The measure passed by a comfortable 305 to 97 vote after what some observers called a testy but spirited debate. Roll Call, a newspaper covering events on Capitol Hill, said 89 Democrats and seven Republicans voted against the legislation.
Votes on the rule for debate, four amendments and final passage all fell mostly on party grounds, as Democrats objected to the GOP leadership's refusal to provide a forum to debate a constitutional amendment that would allow for the temporary appointment of House members, the paper said.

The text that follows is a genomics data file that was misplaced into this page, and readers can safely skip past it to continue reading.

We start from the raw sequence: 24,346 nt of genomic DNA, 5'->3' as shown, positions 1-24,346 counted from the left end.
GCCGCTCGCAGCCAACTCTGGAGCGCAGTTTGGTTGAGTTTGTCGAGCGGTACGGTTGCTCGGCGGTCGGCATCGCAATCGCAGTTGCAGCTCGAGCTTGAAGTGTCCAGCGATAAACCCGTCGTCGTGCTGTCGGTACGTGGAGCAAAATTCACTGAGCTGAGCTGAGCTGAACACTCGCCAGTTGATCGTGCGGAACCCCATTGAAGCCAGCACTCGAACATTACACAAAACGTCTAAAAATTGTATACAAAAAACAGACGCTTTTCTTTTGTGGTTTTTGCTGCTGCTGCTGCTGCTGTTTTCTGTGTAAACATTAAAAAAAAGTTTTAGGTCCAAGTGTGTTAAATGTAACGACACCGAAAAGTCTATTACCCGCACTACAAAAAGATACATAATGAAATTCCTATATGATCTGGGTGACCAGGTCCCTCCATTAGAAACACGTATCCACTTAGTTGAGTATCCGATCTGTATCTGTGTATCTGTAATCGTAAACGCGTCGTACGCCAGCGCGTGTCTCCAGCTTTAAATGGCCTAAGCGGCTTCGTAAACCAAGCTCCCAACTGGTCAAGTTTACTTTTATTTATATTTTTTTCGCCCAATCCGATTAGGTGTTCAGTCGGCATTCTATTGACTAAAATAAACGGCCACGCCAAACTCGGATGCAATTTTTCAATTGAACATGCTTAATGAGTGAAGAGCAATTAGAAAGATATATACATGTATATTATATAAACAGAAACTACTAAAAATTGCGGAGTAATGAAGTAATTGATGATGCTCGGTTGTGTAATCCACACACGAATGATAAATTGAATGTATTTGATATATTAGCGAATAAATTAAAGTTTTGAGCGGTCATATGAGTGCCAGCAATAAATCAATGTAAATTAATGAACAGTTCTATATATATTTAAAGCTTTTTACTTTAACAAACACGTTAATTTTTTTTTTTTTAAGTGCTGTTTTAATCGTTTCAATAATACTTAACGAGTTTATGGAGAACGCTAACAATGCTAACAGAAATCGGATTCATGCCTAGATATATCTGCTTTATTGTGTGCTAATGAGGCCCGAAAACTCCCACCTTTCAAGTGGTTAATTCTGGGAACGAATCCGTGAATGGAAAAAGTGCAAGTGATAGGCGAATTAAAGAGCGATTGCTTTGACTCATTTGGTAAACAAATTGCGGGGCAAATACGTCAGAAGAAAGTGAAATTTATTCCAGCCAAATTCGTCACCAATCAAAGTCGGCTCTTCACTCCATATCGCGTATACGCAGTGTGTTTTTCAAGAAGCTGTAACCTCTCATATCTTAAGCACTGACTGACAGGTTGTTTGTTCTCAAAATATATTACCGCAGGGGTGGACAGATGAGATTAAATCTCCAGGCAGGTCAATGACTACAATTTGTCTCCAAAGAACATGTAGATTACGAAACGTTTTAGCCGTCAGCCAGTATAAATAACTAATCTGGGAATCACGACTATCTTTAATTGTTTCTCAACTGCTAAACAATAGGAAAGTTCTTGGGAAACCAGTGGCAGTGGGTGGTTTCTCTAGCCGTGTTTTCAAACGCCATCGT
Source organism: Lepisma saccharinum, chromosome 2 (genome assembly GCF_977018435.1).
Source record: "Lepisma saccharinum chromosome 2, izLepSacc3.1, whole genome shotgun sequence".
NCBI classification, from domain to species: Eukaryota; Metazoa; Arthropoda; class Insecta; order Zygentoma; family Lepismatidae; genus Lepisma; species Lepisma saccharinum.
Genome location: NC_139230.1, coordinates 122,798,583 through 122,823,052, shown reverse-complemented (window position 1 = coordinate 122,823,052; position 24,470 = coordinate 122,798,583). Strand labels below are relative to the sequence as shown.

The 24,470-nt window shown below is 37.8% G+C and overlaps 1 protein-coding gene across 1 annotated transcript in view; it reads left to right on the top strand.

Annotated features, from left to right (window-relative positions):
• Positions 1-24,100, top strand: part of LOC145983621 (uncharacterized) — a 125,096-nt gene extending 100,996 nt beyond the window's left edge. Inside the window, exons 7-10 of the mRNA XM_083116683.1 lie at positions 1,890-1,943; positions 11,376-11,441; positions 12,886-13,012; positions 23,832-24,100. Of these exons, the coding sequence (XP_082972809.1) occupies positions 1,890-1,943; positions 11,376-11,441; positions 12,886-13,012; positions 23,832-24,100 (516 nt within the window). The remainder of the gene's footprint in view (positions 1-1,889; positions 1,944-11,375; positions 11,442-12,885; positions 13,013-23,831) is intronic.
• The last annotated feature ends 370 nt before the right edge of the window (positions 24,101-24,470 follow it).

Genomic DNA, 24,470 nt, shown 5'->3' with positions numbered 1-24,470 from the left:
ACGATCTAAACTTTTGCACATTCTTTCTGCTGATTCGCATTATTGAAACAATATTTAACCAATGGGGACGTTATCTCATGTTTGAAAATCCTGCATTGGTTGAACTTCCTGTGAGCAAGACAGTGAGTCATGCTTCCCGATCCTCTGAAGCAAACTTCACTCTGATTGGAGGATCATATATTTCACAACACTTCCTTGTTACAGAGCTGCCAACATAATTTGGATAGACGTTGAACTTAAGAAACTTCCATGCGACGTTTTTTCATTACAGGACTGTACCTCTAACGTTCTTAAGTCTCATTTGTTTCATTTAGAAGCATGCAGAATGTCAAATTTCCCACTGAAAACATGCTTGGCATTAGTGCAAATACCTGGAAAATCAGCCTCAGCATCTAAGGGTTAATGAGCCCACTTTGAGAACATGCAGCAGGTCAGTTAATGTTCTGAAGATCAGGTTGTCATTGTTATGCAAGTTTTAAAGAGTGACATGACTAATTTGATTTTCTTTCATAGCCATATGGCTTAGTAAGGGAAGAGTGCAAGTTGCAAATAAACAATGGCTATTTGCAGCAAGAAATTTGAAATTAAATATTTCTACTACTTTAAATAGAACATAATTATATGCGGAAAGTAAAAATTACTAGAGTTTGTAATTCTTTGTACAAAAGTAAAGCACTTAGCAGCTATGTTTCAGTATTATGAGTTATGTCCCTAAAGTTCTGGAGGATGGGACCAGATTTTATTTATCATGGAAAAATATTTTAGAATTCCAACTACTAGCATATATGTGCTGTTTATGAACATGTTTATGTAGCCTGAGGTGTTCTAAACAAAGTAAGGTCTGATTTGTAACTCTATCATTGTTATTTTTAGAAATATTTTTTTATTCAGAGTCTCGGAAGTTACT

Judiciary Chairman Jim Sensenbrenner, R-Wis., the principle author of the underlying bill, asserted his measure would ensure that the legislative branch could reconstitute itself swiftly while maintaining the framers' intent of a "people's House."
Despite his opposition, Sensenbrenner opened the door to holding another hearing. One hearing was held by a Judiciary subcommittee in 2002.